With organic foods often demanding a much higher price tag, it’s important to understand whether those choices make a difference for your health or for the environment.
We take a look at some recent cases where home gardens came under legal pressure and often were forced to dismantle.
Real Time Farms makes it easy to eat local and make informed decisions about where your food comes from. It is a crowdsourced national food guide that helps users find certain foods grown or made in their area, and to add sources if they are lacking.
“The China Study” purports simple, straightforward advice for healthy eating – eat more plants and less animal protein. Turns out these words of wisdom are also beneficial for the environment and for reducing our energy and water use within the national food systems.
Blue River Technology has created a weeding robot that could help to keep millions of pounds of herbicides out of the environment and out of our food.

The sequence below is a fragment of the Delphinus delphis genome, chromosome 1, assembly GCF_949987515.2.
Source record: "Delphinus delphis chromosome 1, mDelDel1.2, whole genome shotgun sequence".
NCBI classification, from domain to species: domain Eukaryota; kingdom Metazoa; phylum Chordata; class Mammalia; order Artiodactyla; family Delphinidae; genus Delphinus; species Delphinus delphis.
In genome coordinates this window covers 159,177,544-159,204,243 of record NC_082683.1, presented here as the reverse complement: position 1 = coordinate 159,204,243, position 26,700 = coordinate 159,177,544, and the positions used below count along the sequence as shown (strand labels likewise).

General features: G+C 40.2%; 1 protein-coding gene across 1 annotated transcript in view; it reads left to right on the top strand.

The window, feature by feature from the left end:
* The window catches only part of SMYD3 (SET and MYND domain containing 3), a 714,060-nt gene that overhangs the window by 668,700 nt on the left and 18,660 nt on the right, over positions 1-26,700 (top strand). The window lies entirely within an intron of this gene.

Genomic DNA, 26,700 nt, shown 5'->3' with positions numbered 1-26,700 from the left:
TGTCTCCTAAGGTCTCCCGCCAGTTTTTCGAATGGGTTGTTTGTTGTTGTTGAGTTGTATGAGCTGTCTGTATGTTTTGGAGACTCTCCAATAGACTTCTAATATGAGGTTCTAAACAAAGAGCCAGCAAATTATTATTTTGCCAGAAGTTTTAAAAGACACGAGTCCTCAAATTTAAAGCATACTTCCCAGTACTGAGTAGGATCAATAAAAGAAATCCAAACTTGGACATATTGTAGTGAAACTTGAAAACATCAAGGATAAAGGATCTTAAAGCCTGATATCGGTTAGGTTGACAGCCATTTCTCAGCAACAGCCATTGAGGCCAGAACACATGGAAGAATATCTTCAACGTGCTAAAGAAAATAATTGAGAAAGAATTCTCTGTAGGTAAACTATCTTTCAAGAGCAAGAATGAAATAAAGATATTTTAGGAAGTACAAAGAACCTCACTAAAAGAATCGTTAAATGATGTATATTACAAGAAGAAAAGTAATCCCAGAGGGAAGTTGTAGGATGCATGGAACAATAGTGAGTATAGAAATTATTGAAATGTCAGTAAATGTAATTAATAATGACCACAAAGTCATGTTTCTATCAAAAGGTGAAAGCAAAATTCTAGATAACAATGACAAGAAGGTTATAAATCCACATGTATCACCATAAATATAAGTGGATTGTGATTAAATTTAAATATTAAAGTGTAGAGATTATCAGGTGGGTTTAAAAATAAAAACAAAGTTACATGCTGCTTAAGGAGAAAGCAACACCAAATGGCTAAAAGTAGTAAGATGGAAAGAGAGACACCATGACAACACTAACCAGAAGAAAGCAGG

A burger is a burger is a burger right? Well, not always so. Where and how your food was raised can make a distinct difference in the taste and nutritional quality of the food. But it’s also important to realize that the food system you choose to support every time you eat can make a difference. Large-scale industrial agriculture contributes to higher oil and fuel usage, more pesticide usage, loss of crop diversity, soil degradation and increased greenhouse gas emissions.
The local food movement has been gaining ground recently in the sunny city of Honolulu. At the forefront of the culinary shift are a few brave souls who believe in the power of combining locally sourced foods with creative menus and innovative restaurant concepts.
What is a weed? According to Wikipedia, a weed is “A herbaceous plant not valued for use or beauty, growing wild and rank, and regarded as cumbering the ground or hindering the growth of superior vegetation…” A fitting description for the invasive superweeds currently inundating America’s agricultural heartlands.
The debate over GMOs (Genetically Modified Organisms) rages on with ballot initiatives this election year addressing the issue of proper labeling on food products containing GMOs, and a new batch of superweeds that are resistant to the herbicides used on GMO crops plaguing farmers across the country.
Natural, organic, fair-trade, these are all labels on our food that we have come to trust, labels that we believe tell us our purchases are good for us, good for the environment, that the people who grew our food were treated well. But who sets the standards for the labeling and who keeps track of those standards if there are any?